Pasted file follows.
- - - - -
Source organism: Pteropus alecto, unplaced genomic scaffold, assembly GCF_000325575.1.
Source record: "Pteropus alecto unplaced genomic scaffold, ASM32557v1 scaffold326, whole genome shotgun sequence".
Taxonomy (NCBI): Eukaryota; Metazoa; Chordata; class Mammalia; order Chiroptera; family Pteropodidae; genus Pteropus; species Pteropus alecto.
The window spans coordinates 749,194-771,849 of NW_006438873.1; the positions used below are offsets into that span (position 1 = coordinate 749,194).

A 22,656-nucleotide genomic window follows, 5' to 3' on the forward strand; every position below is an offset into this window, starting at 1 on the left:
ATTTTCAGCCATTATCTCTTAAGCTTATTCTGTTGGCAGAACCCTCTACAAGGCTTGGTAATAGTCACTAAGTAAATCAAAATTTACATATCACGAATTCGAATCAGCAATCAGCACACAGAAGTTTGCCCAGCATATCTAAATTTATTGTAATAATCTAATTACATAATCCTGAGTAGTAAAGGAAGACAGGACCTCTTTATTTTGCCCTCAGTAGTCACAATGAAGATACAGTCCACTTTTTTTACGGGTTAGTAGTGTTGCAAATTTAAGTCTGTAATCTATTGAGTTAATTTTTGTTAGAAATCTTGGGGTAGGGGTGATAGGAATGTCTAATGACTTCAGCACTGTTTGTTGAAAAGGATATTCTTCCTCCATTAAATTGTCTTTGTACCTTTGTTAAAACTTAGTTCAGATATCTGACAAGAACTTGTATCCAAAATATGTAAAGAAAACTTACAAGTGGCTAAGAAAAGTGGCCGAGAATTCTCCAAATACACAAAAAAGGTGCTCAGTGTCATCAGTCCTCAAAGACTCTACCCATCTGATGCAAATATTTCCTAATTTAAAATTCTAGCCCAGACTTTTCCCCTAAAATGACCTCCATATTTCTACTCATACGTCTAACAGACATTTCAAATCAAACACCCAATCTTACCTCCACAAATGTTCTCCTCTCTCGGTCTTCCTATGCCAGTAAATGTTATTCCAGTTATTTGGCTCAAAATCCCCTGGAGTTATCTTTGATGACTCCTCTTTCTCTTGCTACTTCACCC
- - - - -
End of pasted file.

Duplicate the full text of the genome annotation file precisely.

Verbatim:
Source organism: Pteropus alecto, unplaced genomic scaffold, assembly GCF_000325575.1.
Source record: "Pteropus alecto unplaced genomic scaffold, ASM32557v1 scaffold326, whole genome shotgun sequence".
Taxonomy (NCBI): Eukaryota; Metazoa; Chordata; class Mammalia; order Chiroptera; family Pteropodidae; genus Pteropus; species Pteropus alecto.
The window spans coordinates 749,194-771,849 of NW_006438873.1; the positions used below are offsets into that span (position 1 = coordinate 749,194).

A 22,656-nucleotide genomic window follows, 5' to 3' on the forward strand; every position below is an offset into this window, starting at 1 on the left:
ATTTTCAGCCATTATCTCTTAAGCTTATTCTGTTGGCAGAACCCTCTACAAGGCTTGGTAATAGTCACTAAGTAAATCAAAATTTACATATCACGAATTCGAATCAGCAATCAGCACACAGAAGTTTGCCCAGCATATCTAAATTTATTGTAATAATCTAATTACATAATCCTGAGTAGTAAAGGAAGACAGGACCTCTTTATTTTGCCCTCAGTAGTCACAATGAAGATACAGTCCACTTTTTTTACGGGTTAGTAGTGTTGCAAATTTAAGTCTGTAATCTATTGAGTTAATTTTTGTTAGAAATCTTGGGGTAGGGGTGATAGGAATGTCTAATGACTTCAGCACTGTTTGTTGAAAAGGATATTCTTCCTCCATTAAATTGTCTTTGTACCTTTGTTAAAACTTAGTTCAGATATCTGACAAGAACTTGTATCCAAAATATGTAAAGAAAACTTACAAGTGGCTAAGAAAAGTGGCCGAGAATTCTCCAAATACACAAAAAAGGTGCTCAGTGTCATCAGTCCTCAAAGACTCTACCCATCTGATGCAAATATTTCCTAATTTAAAATTCTAGCCCAGACTTTTCCCCTAAAATGACCTCCATATTTCTACTCATACGTCTAACAGACATTTCAAATCAAACACCCAATCTTACCTCCACAAATGTTCTCCTCTCTCGGTCTTCCTATGCCAGTAAATGTTATTCCAGTTATTTGGCTCAAAATCCCCTGGAGTTATCTTTGATGACTCCTCTTTCTCTTGCTACTTCACCC